My friend Ginny sent me this list. We both have high school freshman girls and she must know that I’m always searching for books to present to Grasshopper and Sensei to keep her reading. Now that our girls are in high school, they no longer have assigned reading logs. While they get assigned books to read in English, their teachers do not require them to read a certain number of minutes a day like they did in elementary and middle school.
Thus, it is even harder to keep high schoolers reading as now they are truly reading for pleasure.
This is what my daughter tells me she likes:
- Strong female character
- No wannabe The Hunger Games though she LOVES The Hunger Games and Divergent series
- Realistic fiction romance with a twist of magical realism (like The Wrap-Up List or Gorgeous)
So … I will continue to tempt her with books that will have to compete with her limited free time. This list is from the ALA. The only book that my daughter might read from this list is Eleanor & Park. My 10-year-old son will love The Eye of Minds next year.
ALA 2014 Teens’ Top Ten titles
Eleanor & Park by Rainbow Rowell
My 14-year-old still might be too young for this but I think it’s worth waiting for! And I’m sure she has a bunch of friends who have already read it! [young adult, ages 15 and up]
The Raucous Librarian: “So…Eleanor and Park? Not so much a middle school book…Given its themes, plot, language, style, and tone, I’d say it’s firmly high school even for very mature, advanced readers. Some of the other people I know who’ve read it don’t even really think it’s YA…more like adult fic about teens. I wouldn’t want someone to be thinking they were getting a sweet, light first love story when this book TOTALLY is not that. Don’t get me wrong–it’s wonderful–it’s just very, very mature.”
A 2014 Michael L. Printz Honor Book for Excellence in Young Adult Literature
Eleanor & Park is the winner of the 2013 Boston Globe Horn Book Award for Best Fiction Book.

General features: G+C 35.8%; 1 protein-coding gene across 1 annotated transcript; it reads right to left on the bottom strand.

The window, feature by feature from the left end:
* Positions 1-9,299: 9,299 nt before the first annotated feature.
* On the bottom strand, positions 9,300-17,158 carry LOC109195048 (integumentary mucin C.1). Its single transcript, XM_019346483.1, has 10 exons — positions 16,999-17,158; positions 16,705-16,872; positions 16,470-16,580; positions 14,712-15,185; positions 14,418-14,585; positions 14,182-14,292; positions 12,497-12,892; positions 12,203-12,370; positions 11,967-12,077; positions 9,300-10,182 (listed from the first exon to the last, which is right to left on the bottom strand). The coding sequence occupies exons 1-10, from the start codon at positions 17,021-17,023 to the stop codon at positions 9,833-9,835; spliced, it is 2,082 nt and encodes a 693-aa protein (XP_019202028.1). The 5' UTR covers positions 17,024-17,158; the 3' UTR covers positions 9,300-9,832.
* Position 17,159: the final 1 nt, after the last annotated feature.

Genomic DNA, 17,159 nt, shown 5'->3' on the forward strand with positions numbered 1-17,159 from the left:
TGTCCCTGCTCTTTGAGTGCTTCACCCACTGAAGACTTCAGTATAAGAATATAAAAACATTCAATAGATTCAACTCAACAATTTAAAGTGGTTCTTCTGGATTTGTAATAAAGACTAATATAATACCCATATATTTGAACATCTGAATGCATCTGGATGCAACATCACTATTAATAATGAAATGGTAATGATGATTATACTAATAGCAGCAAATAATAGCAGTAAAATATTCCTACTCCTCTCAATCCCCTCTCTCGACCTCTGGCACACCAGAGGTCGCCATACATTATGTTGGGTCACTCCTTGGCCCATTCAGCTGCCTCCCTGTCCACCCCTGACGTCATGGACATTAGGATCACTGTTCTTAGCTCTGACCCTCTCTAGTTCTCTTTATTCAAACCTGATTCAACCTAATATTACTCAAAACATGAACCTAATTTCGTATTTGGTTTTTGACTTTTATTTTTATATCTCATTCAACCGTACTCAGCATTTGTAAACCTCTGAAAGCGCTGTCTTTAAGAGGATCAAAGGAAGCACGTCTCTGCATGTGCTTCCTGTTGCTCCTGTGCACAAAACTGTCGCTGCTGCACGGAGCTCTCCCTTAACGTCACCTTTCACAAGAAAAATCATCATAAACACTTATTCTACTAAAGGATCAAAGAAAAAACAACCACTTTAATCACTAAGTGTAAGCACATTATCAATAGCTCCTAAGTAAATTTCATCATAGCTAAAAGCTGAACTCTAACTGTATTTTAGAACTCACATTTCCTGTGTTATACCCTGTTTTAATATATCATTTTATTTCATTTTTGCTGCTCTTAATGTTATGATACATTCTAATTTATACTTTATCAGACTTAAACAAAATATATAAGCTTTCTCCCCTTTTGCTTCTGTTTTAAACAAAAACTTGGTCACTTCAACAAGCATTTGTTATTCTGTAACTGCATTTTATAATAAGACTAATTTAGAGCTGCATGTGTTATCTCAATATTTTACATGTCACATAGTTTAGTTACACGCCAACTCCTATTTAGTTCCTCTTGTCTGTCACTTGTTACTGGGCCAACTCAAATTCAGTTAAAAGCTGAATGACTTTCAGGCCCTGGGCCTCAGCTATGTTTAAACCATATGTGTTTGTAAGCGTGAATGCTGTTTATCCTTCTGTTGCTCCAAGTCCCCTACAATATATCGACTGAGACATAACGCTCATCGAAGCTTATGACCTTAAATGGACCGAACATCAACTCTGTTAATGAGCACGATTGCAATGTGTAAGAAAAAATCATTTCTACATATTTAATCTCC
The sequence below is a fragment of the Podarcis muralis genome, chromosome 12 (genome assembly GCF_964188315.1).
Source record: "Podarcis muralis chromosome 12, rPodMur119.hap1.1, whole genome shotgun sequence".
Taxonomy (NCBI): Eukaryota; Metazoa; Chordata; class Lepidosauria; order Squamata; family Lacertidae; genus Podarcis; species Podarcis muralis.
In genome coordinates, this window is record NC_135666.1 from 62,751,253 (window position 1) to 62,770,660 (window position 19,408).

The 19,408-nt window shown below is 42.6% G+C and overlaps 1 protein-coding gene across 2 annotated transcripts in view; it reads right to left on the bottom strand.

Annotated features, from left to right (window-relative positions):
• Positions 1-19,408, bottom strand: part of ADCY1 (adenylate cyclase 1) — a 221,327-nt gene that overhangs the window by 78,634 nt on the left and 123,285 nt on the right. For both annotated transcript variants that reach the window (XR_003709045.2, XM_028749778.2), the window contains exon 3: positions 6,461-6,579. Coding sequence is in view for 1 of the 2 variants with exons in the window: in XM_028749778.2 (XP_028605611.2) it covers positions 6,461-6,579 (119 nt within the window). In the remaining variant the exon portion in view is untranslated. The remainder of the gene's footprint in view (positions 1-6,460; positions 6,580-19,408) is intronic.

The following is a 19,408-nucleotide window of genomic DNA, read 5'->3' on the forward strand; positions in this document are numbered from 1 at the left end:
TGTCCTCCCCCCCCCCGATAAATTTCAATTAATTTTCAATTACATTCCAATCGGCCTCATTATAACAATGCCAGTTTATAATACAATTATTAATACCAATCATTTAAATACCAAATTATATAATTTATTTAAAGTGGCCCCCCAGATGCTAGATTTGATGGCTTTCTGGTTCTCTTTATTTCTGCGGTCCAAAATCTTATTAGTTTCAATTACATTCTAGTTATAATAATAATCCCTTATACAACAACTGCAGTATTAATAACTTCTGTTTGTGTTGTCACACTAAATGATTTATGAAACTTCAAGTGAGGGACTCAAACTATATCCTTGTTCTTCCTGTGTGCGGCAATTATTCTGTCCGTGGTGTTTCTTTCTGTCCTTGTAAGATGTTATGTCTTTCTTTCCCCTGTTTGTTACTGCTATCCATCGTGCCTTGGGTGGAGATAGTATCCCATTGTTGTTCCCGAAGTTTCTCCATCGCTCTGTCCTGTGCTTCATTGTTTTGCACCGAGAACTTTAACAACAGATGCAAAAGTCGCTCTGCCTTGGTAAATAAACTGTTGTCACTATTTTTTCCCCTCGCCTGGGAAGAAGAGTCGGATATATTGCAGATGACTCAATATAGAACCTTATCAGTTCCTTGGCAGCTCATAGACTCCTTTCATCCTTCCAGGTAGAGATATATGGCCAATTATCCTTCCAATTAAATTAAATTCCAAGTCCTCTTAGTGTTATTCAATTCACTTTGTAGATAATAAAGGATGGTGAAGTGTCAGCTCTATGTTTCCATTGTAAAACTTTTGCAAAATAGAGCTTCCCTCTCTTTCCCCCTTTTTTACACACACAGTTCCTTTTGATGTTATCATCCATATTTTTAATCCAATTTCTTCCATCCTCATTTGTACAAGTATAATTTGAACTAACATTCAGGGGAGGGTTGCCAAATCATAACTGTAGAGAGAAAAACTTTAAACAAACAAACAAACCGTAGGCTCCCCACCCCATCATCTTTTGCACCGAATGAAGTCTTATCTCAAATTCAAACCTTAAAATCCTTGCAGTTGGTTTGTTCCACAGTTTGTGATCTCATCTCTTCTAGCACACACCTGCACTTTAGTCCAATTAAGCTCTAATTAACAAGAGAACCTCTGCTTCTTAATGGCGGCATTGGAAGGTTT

A Publishers Weekly Best Children’s Book of 2013
A New York Times Book Review Notable Children’s Book of 2013
A Kirkus Reviews Best Teen Book of 2013
An NPR Best Book of 2013
Splintered by A.G. Howard
When her mother’s mental health takes a turn for the worse, Alyssa learns that what she thought was fiction is based in terrifying reality. The real Wonderland is a place far darker and more twisted than Lewis Carroll ever let on. There, Alyssa must pass a series of tests, including draining an ocean of Alice’s tears, waking the slumbering tea party, and subduing a vicious bandersnatch, to fix Alice’s mistakes and save her family. She must also decide whom to trust: Jeb, her gorgeous best friend and secret crush, or the sexy but suspicious Morpheus, her guide through Wonderland, who may have dark motives of his own. [YA, ages 14 and up]
The Rithmatist by Brandon Sanderson
More than anything, Joel wants to be a Rithmatist. Rithmatists have the power to infuse life into two-dimensional figures known as Chalklings. Rithmatists are humanity’s only defense against the Wild Chalklings. Having nearly overrun the territory of Nebrask, the Wild Chalklings now threaten all of the American Isles.
As the son of a lowly chalkmaker at Armedius Academy, Joel can only watch as Rithmatist students learn the magical art that he would do anything to practice. Then students start disappearing—kidnapped from their rooms at night, leaving trails of blood. Assigned to help the professor who is investigating the crimes, Joel and his friend Melody find themselves on the trail of an unexpected discovery—one that will change Rithmatics—and their world—forever. [YA, ages 12 and up]
The 5th Wave by Rick Yancey
The Passage meets Ender’s Game in an epic new series from award-winning author Rick Yancey.
After the 1st wave, only darkness remains. After the 2nd, only the lucky escape. And after the 3rd, only the unlucky survive. After the 4th wave, only one rule applies: trust no one.
Now, it’s the dawn of the 5th wave, and on a lonely stretch of highway, Cassie runs from Them. The beings who only look human, who roam the countryside killing anyone they see. Who have scattered Earth’s last survivors. To stay alone is to stay alive, Cassie believes, until she meets Evan Walker. Beguiling and mysterious, Evan Walker may be Cassie’s only hope for rescuing her brother–or even saving herself. But Cassie must choose: between trust and despair, between defiance and surrender, between life and death. To give up or to get up. [YA, ages 14 and up]
Monument 14: Sky on Fire by Emmy Laybourne
Trapped in a superstore by a series of escalating disasters, including a monster hailstorm and terrifying chemical weapons spill, brothers Dean and Alex learned how to survive and worked together with twelve other kids to build a refuge from the chaos. But then strangers appeared, destroying their fragile peace, and bringing both fresh disaster and a glimmer of hope.